6. Would you support creating a set of criteria for desirable development projects and then expediting the approval process for projects that meet those established objectives?
It will take some time to create a predictable process that incorporates enough specifics that the Council can be confident that a developer has met the community’s expectations.
We are way behind in creating this predictable process. Once implemented, we need to continue Town Manager Roger Stancil’s work on improving the reporting process so that folks dealing with our Town’s approval procedures can easily track their progress end-to-end.
7. Will you vote to set a lease expiration date or a deadline for the Homeless Shelter to vacate the old municipal building downtown?
Forcing the issue by pulling the lease is not an appropriate solution. Moving the homeless shelter has illuminated problems with high level communications and cooperation between our County and our Town. We need to meet often and more effectively so that issues like the homeless shelter can be equitably resolved.
8. Do you support land use regulations and regulatory practices that promote the construction of office, retail and workforce housing along transportation corridors?
I’m not averse to development within our transit corridors but I am concerned that the corridors will become over-saturated, especially as transit policy and funding struggle to keep up.
Further, there is a limit to growth, no matter what corridors we develop along. The measure of our community’s “carrying capacity” is an issue that should dominate our near term discussions on sustainability.
9. Do you generally support the concept of developing the Horace Williams Tract into a mixed use research park (Carolina North)?
If by mixed-use the Chamber is describing development along the lines of that discussed with UNC’s Leadership Advisory Council – guided by the principles set for by the Horace-Williams Citizens Committee (of which I’m a former member) – and built to a master concept plan within a zoning and development agreement process that allows our Town and the University to chart a winning course? Then yes.
An incremental build-out will not serve our University, our community or our State well.
I believe Carolina North could be the spur for incredible improvement within our community.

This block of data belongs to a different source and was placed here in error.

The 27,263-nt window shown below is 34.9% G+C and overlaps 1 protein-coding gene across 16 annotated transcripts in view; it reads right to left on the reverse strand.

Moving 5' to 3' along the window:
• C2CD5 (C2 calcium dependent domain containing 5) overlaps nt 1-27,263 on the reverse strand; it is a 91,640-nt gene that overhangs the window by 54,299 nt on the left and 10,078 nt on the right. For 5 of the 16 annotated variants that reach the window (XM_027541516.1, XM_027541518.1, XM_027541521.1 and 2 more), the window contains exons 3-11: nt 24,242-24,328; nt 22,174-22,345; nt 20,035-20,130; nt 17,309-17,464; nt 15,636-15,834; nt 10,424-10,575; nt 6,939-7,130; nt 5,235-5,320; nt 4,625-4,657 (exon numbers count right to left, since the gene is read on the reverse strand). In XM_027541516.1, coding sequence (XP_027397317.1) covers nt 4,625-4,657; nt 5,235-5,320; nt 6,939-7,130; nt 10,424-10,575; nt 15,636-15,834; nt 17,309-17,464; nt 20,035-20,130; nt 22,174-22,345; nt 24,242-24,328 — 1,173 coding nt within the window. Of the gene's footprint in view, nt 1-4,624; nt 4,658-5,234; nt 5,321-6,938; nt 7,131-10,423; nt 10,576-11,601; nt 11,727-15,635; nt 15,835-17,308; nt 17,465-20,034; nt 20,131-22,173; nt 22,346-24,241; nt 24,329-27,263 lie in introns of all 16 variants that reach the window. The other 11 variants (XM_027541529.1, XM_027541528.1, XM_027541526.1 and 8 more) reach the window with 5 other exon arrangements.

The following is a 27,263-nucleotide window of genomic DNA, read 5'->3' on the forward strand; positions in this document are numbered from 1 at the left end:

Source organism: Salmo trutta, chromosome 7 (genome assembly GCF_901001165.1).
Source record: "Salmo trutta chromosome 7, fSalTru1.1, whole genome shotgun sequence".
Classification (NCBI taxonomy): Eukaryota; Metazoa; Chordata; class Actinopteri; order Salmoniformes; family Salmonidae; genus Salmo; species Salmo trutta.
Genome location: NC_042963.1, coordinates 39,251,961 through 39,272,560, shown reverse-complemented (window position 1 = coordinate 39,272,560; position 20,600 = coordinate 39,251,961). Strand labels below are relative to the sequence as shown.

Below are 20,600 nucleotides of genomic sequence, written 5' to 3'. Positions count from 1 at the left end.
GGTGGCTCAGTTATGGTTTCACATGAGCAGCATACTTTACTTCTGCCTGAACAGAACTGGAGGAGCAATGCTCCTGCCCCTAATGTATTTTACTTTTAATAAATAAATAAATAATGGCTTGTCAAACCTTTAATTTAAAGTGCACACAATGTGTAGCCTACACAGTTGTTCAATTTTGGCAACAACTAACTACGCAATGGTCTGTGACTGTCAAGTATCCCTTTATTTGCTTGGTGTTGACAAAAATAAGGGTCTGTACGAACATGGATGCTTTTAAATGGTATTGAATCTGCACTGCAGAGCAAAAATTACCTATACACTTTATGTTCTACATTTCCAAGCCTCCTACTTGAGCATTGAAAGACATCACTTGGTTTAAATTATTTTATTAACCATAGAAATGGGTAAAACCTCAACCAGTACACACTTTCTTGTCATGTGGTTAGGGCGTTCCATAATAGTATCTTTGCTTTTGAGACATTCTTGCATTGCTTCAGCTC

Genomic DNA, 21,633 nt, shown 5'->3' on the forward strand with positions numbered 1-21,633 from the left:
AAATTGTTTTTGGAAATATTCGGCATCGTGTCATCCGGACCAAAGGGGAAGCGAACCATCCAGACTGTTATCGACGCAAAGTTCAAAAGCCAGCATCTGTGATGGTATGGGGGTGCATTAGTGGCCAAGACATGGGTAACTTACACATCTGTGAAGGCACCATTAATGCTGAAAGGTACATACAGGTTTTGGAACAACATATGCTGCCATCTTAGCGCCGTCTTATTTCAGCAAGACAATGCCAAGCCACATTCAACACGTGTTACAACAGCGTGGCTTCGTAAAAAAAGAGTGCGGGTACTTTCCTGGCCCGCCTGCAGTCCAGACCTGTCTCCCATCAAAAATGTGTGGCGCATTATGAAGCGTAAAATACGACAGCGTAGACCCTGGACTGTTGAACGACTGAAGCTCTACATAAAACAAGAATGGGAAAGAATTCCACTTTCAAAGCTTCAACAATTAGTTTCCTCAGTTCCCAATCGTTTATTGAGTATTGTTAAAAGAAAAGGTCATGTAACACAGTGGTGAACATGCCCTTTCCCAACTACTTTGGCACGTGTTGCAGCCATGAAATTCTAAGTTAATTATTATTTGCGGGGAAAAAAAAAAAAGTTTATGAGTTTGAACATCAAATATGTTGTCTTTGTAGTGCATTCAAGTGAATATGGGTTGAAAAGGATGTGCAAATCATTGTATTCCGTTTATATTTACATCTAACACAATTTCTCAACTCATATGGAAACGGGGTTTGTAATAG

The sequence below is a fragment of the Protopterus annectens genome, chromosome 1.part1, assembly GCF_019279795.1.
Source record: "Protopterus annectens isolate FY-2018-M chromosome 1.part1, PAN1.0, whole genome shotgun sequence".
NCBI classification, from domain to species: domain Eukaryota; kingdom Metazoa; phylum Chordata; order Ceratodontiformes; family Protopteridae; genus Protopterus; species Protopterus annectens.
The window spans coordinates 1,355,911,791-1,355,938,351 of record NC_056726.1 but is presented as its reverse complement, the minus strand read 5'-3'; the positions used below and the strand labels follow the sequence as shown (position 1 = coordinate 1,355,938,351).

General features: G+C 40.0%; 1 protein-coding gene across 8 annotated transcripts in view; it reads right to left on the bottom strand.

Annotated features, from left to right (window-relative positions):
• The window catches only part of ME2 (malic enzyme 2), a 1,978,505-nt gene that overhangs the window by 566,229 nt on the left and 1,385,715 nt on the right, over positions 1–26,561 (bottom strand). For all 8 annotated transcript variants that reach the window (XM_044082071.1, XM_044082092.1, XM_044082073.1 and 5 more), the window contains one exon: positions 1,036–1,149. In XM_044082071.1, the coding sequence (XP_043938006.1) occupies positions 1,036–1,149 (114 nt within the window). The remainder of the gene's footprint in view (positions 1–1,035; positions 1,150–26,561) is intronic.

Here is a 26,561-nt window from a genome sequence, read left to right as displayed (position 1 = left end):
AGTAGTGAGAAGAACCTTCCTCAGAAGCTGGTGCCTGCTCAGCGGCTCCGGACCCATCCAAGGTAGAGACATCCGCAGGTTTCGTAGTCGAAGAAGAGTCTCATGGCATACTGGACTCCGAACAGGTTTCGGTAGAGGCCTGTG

10. Do you think a healthy growing economy is an equally important component of community sustainability as environmental protection and social equity?
What is more important, your left hand or your right foot? A healthy economy, which I don’t think is necessarily a rapidly growing economy, impacts our ability to work effectively on social equity and environmental issues.
What is a “healthy” economy though? Is it a local economy based on local businesses supporting the local community or is it a simple game of escalating sums?
Of course, the Chamber is trying to measure apples to oranges.
Would policies that ignore racist or sexist conditions – create or exacerbate societal iniquities – be acceptable as long as they promote a “healthy” economy?
Do we shave well-crafted regulations governing resource conservation and creek protection to encourage a big bucks out-of-Town retailer to relocate?
Is it acceptable to radically grow the mound of trash we plop down in the backyards of the Rogers Road community because a businesses profit profile will benefit highly?
I want to modify policy that acts as to dissuade business growth but I’m not willing to sacrifice the charm (soul?) of Chapel Hill to reap a whirlwind of a supposed economic windfall.
One last comment on “healthy”.
Chapel Hill is NOT an oasis. No matter how rich our community grows (current Council policy is definitely growing that demographic), macro-economic events are catching up with us.
The current Council’s spending is predicated on a growing property tax base. Forward projections are based on churn in the market that has rapidly diminished. Revenue inflows will not meet our Town’s inflating expenditures and the Council cannot continue to borrow from the reserves to keep our tax rate down.
We’ve waited way to long making structural changes in the way our Town spends it our money. Our Town has to learn to live within its means.
So, back to a healthy economy, we need policy to promote a sustainable local economy built and maintained by local folks that produce and buy within the community.
The modest, but sustained, healthy growth encouraged by those policies will keep Chapel Hill afloat, our community diverse and creative, during these already evolving nationally troubling economic times.
11. Will you vote to implement the additional recommendations made by the Chapel Hill Parking Committee within the first six months of your term?
As a member of the Parking Task Force I will invert the Council’s current approach and work to implement the low/no cost practical and pragmatic recommendations made in their report.
Beyond that, I will continue to work to make parking cheap and attractive to both our citizens and visitors.
Increasing the cost – even by “two units” as one current Council member suggested – makes no sense especially when dozens of other recommendations languish.
I’m quite disappointed in the way this Task Force’s efforts were used by Council. The Task Force was quite clear on the suggested order of tasks – the consensus was that increasing costs was to be avoided yet that is not what one of our Task Force’s Council member liaisons advertised.
Finally, though it was not incorporated in the Task Force recommendations, I will be bringing forward – as I did within the Task Force – the issue of predatory towing practices.
From what I’ve seen and heard, the windfall from towing folks – whether they’re visiting or not – has become so attractive that towing has become a booming business. I imagine not many folks will want to return to a community that tacitly supports $150 shakedowns.
12. Will you make economic development and redevelopment efforts a priority for you during your term in office?